Allentown Morning Call - June 27, 1980

It was a complete disaster for Phils


By Jack McCallum, Call Sports Writer


PHILADELPHIA – Scoring opportunities were not too rare for the Phillies last night against Scott Sanderson. Only so rare that Mike Schmidt – whose worth to the Philadelphia franchise approximates Carson's worth to late-night television – tried to steal home, an activity normally limited to third-string pinch-runners or crazed men of old with names like Cobb and Robinson. 


Well, he make it. And neither did the Phillies. And neither did Randy Lerch.


Montreal took last night's series finale at Veterans Stadium 1-0 and put its lead over the Phillies in the Eastern Division back at 2½ games, exactly one game better than when the Expos came into town on Tuesday night. 


And Randy Lerch is one game poorer. His record after last night's loss goes to 2-10 and his psyche goes God knows where. Lerch remained sequestered in the player lounge after the game, but people from both teams were stumbling over themselves to commiserate with Lerch after his five-hit performance went to waste. Of all the comments this one by manager Dallas Green sums it up best: 


"Randy Lerch pitched like hell. But the other guy was 10 times better." 


Just to make the night a complete disaster, shortstop Larry Bowa strained a hamstring muscle that was already tenuous in the first inning. Team officials say he'll be out a week but Bowa says he'll be back sooner. 


The Phils hope, however, that Sanderson won't. He turned in one of the better pitched games against the Phillies in years. After Pete Rose led off the game with a single, Sanderson pitched to only three batters per inning until the eighth when Manny Trillo led off with a single. There was only one double play in that string – in the second – and there was a runner on base Garry Maddox only because of third baseman Ken Macha's error. 


After Maddox got on, Sanderson retired the next 13 hitters in a row until Schmidt walked in the top of the seventh with one out. Del Unser flew deep to right for the second out and Schmidt, perched on first base, must've suddenly made the decision to try and tie the game by himself… and he almost pulled it off. 


He stole second and picked himself up and went to third when Gary Carter's throw went into centerfield. Manny Trillo was at bat in the unfamiliar No. 5 spot because an intestinal virus kept Greg Luzinski out of the starting lineup for the second night in a row.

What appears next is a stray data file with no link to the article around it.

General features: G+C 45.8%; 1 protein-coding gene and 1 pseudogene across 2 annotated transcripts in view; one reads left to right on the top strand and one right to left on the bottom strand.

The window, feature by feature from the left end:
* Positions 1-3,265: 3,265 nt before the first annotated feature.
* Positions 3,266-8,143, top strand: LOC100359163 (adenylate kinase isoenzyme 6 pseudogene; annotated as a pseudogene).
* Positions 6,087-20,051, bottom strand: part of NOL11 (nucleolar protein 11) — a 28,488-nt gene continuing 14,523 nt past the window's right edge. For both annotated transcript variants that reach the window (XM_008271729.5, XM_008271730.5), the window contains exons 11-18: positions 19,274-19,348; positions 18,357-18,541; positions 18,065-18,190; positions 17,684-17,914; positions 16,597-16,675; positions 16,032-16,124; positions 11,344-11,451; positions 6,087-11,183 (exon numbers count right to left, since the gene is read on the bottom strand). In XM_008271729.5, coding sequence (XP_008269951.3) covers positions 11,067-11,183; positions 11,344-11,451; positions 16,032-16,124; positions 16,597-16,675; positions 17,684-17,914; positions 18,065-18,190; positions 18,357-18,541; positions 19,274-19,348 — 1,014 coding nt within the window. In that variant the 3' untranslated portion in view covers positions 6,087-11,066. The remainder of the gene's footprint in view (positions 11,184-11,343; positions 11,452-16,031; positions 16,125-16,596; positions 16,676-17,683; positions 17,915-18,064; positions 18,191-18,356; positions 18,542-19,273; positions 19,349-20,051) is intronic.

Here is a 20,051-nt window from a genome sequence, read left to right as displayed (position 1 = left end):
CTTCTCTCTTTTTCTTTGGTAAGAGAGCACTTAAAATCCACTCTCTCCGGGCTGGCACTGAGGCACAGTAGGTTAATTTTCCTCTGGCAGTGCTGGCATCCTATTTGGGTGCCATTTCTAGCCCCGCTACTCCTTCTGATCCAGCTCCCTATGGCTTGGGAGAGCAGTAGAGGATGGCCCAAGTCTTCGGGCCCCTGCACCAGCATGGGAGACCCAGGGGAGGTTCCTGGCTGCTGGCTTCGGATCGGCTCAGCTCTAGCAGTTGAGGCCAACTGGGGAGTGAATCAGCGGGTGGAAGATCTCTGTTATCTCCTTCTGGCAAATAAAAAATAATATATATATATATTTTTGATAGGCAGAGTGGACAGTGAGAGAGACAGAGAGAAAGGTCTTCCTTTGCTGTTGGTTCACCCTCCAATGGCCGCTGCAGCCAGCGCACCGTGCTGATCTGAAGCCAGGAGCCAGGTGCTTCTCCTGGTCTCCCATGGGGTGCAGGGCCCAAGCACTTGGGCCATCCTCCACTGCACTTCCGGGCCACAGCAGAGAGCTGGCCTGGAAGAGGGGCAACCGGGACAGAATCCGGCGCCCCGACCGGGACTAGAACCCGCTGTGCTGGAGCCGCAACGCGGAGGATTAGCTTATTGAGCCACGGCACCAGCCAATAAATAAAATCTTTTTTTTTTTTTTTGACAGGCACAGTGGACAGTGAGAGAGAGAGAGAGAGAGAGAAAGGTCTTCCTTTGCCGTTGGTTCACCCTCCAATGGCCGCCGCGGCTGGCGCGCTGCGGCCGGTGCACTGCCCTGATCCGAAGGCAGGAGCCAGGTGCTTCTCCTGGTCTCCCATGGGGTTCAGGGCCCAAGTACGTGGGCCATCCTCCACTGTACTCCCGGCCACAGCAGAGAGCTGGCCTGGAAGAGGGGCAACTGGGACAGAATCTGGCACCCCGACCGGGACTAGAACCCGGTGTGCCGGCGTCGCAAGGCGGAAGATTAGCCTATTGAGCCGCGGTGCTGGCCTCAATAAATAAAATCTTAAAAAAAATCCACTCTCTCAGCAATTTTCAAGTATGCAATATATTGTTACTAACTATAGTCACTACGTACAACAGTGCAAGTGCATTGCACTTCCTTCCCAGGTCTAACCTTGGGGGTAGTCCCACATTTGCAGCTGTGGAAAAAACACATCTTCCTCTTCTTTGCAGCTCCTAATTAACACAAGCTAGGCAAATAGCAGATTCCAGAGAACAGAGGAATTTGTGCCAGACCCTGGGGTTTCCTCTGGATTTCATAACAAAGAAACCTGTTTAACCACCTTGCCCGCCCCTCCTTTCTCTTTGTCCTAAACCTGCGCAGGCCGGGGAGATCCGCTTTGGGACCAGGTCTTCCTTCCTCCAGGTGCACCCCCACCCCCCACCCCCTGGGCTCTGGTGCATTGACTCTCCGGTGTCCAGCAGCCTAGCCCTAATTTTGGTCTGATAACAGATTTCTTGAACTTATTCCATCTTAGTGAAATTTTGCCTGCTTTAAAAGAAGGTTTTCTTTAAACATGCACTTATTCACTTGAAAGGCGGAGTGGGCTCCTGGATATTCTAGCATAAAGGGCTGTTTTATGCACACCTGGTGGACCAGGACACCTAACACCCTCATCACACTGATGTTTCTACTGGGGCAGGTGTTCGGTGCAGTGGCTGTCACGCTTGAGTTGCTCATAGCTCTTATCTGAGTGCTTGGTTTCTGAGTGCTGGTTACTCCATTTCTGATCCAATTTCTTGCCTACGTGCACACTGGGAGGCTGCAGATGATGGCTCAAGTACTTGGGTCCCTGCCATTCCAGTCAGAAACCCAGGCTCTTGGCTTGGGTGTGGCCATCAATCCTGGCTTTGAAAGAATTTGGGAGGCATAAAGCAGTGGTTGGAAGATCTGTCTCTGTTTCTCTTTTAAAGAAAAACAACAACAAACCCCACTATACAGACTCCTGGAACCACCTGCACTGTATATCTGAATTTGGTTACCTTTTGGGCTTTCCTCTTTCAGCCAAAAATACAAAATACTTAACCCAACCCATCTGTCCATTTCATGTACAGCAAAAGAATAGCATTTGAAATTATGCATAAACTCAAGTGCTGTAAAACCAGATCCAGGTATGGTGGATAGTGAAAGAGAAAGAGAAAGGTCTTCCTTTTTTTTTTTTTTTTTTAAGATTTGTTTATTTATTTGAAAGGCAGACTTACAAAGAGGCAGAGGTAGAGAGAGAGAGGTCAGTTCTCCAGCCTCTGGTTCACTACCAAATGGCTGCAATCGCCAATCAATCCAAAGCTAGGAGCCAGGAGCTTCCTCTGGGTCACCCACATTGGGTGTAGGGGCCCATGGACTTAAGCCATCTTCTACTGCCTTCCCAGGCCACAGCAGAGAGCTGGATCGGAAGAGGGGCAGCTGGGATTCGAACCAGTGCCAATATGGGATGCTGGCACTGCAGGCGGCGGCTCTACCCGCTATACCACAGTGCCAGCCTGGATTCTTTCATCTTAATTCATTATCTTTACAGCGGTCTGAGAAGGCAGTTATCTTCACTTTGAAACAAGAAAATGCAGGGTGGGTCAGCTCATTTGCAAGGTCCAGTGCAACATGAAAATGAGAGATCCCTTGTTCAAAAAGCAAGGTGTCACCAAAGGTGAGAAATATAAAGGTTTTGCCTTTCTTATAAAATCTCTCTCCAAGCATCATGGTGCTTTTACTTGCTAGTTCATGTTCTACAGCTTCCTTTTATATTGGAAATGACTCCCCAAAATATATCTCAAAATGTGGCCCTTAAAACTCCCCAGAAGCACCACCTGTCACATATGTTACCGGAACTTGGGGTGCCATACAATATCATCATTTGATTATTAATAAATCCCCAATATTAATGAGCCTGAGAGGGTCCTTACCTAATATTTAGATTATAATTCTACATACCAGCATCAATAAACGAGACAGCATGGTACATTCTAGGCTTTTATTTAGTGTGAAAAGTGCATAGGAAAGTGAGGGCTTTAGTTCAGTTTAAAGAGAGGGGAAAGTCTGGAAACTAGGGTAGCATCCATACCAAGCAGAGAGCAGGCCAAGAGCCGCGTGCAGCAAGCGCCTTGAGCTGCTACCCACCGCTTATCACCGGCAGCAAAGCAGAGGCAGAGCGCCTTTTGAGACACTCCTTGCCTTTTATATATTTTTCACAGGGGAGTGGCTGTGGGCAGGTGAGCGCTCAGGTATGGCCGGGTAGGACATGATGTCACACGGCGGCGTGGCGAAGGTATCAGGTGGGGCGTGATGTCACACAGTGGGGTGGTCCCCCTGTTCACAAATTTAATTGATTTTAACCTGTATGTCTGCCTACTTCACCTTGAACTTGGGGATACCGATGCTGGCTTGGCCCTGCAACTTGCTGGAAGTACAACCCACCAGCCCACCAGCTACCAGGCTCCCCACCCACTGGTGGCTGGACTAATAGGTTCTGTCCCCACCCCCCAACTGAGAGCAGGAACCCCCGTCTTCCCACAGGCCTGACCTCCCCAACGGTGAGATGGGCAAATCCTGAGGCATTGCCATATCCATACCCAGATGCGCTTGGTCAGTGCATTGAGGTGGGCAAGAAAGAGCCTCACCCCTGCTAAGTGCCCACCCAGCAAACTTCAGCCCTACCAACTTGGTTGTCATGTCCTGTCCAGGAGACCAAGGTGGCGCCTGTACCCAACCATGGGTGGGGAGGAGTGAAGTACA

With a 1-1 count on Trillo, Schmidt lit out for home and had a tremendous jump on Sanderson who takes a slow, high windup. But the pitch was down and in – the only place it could 've been to get Schmidt – and Carter tagged him on a close play. Schmidt did argue with umpire Dutch Rennert but not too vehemently. 


"There was two out. it took a base hit to score, not just a groundball or something and he (Sanderson takes a big windup," said Schmidt, ticking off his reasons for his first major league attempt at stealing home. "He doesn't throw it where he does, I'm safe. He throws a curveball or a high fastball or a changeup or anything else and we're still playing. 


"As it was I thought I might've had the front edge of the plate. The replays showed I might've been out but it could've gone either way." 


Catcher Carter admitted that Schmidt's move surprised him. 


"Trillo has been swinging a pretty good bat so I figured they'd just let him hit." said Carter. "I saw Schmitty coming in the corner of my eye and I was just trying to remind myself to stay low and get myself in front of the plate. It was a perfect pitch for the situation. No. Scott didn't have to change anything. I had called for a fastball and he gave it to me. I don't know why Schmitty argued. He never got to the plate." 


Though Trillo singled to lead off the eighth for the Phils' second and last hit, the consensus was that Schmidt's play was a good one. He told third base coach Lee Elia he was going to try it and Elia didn't say no. Only Sanderson and Carter did. 


The Expos' lone run off Lerch in the fifth was a matter of inches, too. It was scored by Chris Speier on a single to right by Andre Dawson. Bake McBride, who threw out Rodney Scott at home to save Wednesday night's 7-6 win, made another good throw to Bob Boone at home though it was a little on the first-base side. Boone picked it up in time to get Speier but lost it when he applied the tag. 


“He Speier never got to the plate." said Boone, "but the ball hit his toes when I went to put the tag on. He hit right on the ball or we would've had him. It was a freak thing." 


The big question, of course, is whether an outing like this will help Lerch even though the “L” column beside his name has now reached double figures. 


"If his record were closer to where a normal Randy Lerch record would be, I'd say it would be encouraging for him." said Green. "But now? I honestly don't know. I supposed it could just get him more discouraged.”


NOTES: To the surprise of no one, Dickie Noles has dropped his appeal to National League president Chub Feeney and began his three-day suspension for a bat-throwing incident in Los Angeles today. Noles pitched in Tuesday night's series opener after appealing the suspension and $500 fine. 


Noles was due to pitch in tomorrow's twi-night doubleheader at the Vet against the Mets. If Dick Ruthven (shoulder injury) is available, he and Dan Larson will start. If Ruthven isn't ready, it's anybody's guess…


Steve Carlton goes for his ninth straight win and 14th overall in the series opener tonight.